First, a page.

New Publication in Stem Cell Reports: Fast and Efficient Neural Conversion of Human Hematopoietic Cells
Dr. Alessandra Giorgetti, an associate researcher in the Stem Cells, Mesenchymal Cancer and Development group, led by Dr. Pablo Menéndez, has published a paper in the journal Stem Cell Reports this month.
The work describes a new way to generate neurons from blood stem cells (these cells give rise to all different types of cells in the blood). Neurons are specialist cells of the nervous system that transmit messages through electrical and chemical signals. The group is interested in generating populations of cells this way in order to use them to study the mechanisms of normal cell development, but also to see what goes wrong when cells turn leukaemic. Cells made this way, in the laboratory are also a safer and quicker way to test possible drugs and treatments in the first phases to check safety and see if they work.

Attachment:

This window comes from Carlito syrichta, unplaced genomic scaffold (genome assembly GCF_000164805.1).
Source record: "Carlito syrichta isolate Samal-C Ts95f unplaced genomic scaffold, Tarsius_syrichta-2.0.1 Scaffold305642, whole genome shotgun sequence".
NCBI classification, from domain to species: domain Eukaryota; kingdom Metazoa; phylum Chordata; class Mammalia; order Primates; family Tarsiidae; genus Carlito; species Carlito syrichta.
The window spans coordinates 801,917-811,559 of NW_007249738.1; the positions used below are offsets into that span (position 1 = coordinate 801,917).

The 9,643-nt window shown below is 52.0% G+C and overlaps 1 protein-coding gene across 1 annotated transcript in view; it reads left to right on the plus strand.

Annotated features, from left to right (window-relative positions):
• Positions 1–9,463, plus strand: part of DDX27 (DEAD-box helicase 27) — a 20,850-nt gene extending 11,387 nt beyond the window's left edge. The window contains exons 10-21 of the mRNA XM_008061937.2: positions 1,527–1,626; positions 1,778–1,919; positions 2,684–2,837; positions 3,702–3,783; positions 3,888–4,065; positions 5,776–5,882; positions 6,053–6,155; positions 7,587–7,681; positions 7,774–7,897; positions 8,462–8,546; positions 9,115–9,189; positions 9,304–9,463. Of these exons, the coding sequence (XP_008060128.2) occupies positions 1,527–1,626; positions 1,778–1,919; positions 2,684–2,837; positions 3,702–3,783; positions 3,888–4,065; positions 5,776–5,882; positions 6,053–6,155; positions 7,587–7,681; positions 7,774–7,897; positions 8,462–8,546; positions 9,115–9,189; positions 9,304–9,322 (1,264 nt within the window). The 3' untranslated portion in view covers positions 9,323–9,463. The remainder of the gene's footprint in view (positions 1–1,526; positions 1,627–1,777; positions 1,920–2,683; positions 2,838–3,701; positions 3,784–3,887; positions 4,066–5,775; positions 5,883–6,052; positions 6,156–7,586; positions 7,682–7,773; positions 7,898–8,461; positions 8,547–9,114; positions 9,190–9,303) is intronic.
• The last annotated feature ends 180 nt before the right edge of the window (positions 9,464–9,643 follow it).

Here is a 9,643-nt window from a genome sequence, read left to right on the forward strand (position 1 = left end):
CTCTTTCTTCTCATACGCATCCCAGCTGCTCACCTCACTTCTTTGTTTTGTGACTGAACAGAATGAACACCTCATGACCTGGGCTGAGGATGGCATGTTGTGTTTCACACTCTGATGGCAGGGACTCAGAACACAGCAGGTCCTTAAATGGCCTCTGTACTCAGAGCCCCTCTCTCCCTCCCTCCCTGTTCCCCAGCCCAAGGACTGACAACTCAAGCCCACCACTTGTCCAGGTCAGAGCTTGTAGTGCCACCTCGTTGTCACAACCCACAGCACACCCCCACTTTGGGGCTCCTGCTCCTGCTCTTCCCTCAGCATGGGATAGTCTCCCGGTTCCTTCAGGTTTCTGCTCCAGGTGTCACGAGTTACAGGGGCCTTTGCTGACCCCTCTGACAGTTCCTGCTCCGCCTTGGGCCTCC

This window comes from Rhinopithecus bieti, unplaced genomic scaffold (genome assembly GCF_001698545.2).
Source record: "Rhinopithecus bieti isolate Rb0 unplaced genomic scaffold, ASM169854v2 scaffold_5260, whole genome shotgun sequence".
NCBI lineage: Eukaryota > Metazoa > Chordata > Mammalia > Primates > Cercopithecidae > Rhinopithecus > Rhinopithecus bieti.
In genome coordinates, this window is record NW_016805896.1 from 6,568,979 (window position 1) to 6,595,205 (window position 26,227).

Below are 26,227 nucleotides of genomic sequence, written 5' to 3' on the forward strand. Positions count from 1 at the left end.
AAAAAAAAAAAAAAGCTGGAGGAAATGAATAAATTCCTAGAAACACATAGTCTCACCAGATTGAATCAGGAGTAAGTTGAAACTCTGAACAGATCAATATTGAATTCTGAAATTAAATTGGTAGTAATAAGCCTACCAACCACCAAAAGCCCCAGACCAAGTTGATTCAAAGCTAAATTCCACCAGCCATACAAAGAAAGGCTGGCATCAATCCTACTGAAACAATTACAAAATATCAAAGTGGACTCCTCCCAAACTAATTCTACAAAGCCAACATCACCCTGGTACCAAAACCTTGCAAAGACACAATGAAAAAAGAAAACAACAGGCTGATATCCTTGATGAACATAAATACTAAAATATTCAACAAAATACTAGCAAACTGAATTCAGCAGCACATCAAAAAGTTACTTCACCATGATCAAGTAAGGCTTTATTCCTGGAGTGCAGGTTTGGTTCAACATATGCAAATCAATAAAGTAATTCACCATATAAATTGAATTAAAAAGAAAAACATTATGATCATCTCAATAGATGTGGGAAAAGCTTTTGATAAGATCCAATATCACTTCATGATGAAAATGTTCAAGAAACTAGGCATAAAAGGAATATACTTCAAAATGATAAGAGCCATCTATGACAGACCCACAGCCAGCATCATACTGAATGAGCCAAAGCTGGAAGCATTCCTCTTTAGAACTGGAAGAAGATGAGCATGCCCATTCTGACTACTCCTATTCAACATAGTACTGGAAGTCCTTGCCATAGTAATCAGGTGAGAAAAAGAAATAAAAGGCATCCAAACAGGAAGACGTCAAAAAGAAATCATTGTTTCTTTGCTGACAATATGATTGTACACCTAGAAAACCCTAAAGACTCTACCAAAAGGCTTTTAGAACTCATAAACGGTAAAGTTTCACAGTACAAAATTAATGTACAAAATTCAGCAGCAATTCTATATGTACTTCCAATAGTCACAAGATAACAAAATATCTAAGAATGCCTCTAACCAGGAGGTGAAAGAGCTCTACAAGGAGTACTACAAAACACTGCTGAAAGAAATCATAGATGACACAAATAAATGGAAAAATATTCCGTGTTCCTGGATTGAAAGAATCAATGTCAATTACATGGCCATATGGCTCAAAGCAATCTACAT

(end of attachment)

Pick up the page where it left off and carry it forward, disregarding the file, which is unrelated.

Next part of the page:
In this paper the scientists describe a new method, which is much quicker and more efficient than those previously used to generate neurons in the laboratory. They use a sophisticated technique to introduce genes into the blood cells; these genes send signals that drive the conversion of blood cells into neurons. Most importantly these cells are capable of sending electrical signals in the same way that normal neurons do making them a good model that reproduces some of the characteristics of the nervous system in humans.
The cells will provide a valuable resource and a tool to test possible therapies for toxicity and efficacy of new drugs. These studies are essential before a possible treatment can be tried on patients, or even on mice.